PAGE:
Matching A Wine With Your Hunted Game
Get Breaking News First
MINNEAPOLIS (WCCO) — The average Minnesota hunter spends $1,500 each year, and many of those who track deer will take a short break this weekend to enjoy a fine meal.
Edward Moody and Jamie Yuccas from the WCCO This Morning show got in on the adventure as they headed north for a week to learn about the hunting craze. On Tuesday, they showed us how they learned about pairing wild game with wine.
Iven’s on the Bay in Brainerd has been around since 1984, but it burnt to the ground in 2006. The restaurant came back, and its focus on fine food is rooted in North woods tradition.
“Brainerd is going to be the next suburb,” said Manager Eric Berreman.
They’re known for their view, food and wine.
“We’ve won the Wine Spectator the last eight or nine years,” said Berreman.
Iven’s on the Bay serves local flavors all year.
“Walleye is going to be our house specialty forever,” said Berreman.
Chefs Tim Eizenhofer and Tim Anderson go beyond the typical fish, wild rice and mixed vegetable option. They grab herbs from their own garden out the front door and partner with farmers from the Lakes area.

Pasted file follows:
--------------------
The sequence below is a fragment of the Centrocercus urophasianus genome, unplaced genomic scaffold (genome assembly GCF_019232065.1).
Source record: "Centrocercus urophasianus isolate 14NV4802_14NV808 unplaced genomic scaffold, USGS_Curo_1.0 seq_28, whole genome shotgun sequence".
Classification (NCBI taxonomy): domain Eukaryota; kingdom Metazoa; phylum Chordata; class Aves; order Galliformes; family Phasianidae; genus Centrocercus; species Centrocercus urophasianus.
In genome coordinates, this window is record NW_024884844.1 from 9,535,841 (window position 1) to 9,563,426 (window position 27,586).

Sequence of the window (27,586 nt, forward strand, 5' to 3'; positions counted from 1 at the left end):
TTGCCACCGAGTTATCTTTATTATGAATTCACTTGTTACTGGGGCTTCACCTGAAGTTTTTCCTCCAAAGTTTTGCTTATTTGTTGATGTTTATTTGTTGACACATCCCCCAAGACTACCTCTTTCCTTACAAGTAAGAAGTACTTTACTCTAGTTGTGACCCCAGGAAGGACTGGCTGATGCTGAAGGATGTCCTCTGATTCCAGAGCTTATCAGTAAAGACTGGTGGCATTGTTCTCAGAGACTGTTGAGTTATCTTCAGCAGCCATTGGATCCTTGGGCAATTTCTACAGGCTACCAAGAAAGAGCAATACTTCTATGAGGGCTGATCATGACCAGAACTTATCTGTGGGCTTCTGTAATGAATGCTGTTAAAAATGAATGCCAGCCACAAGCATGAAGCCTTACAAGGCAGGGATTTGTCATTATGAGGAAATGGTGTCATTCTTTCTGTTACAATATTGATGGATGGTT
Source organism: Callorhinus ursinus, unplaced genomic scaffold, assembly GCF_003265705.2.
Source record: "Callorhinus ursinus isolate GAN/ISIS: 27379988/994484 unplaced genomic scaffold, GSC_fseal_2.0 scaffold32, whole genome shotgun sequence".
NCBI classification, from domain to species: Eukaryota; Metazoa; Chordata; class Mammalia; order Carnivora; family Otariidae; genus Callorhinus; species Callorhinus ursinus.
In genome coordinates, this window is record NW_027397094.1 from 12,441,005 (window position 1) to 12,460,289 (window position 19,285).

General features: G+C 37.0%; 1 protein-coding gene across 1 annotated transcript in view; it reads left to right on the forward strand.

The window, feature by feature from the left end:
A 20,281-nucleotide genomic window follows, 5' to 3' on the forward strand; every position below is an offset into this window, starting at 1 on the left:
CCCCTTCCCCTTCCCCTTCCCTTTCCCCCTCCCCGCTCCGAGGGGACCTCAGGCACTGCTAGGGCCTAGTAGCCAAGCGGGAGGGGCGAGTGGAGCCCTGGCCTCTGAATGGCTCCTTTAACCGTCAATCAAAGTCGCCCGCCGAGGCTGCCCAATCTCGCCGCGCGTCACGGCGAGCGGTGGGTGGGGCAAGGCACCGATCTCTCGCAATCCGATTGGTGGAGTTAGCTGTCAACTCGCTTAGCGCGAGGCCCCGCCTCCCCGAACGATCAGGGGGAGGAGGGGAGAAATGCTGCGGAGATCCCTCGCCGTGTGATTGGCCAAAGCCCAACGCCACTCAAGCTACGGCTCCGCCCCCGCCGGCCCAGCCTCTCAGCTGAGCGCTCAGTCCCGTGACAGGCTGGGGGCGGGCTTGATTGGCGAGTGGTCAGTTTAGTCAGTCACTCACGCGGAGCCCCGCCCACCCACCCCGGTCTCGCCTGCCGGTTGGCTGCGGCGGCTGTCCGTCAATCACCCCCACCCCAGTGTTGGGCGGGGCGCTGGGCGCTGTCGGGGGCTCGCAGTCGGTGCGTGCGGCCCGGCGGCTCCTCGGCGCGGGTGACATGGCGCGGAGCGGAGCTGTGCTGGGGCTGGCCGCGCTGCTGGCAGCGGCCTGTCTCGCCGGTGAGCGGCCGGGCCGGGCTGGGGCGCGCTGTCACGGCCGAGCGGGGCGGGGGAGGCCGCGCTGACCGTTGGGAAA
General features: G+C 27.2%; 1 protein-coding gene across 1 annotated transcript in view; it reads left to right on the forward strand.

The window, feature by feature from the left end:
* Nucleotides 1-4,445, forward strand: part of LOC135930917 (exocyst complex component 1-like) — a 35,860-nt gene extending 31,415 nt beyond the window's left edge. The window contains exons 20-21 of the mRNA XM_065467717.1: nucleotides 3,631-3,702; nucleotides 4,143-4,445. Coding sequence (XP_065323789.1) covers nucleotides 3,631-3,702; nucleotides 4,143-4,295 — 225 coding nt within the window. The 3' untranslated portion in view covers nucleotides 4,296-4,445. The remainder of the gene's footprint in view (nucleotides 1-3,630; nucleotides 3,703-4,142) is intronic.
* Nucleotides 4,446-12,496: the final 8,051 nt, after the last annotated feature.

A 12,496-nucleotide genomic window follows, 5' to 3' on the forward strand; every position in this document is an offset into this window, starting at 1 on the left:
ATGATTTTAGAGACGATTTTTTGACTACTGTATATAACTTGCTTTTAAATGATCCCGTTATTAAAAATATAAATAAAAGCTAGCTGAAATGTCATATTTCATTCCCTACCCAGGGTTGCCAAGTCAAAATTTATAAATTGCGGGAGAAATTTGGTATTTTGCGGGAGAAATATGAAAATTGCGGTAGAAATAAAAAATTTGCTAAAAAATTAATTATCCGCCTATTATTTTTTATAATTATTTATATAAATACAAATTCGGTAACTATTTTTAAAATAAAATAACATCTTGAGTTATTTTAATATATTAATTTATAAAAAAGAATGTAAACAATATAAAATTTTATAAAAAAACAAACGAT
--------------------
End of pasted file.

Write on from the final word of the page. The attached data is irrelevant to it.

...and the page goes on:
“It’s Wild Acres Duck, it’s local from Pequot Lakes,” said Anderson.
This restaurant likes to change things up seasonally by offering different types of local game.
“It gets them out of their comfort zone. Everybody can have salmon or walleye, but you can’t go many places where you can get duck or venison,” said Eizenhofer.
And not many places offer 22 pages of wines to pair with some of the unique dishes. Berreman helped us with suggestions.
For the duck?
“The Dreaming Tree Crush, it’s three reds blended together,” said Berreman.
The blackberries should balance any gamey flavor. A bottle is $30 in the restaurant, we found it for $15.50 at the liquor store.
If you’re more traditional and want walleye a dry and oaky, try a chardonnay. Berreman suggested the fog dog for $60. Want it at home? We found it for around $35.
And if you’re more likely to kill your meal, he had a venison pairing idea.
“You’re going to want more of a dry straight forward (Cabernet), even Merlot,” said Berreman.
The Duckhorn Cab is $60 at the restaurant, a good one will cost around $35.
A number of restaurants in the Lakes area, like Prairie on the Bay, Lost Lake Lodge or Grandview’s “Cru” have started offering everything from sushi nights to deep fried olive appetizers to veal and quail dishes.
They tell us it’s because more people are interested in “non-traditional lake food.”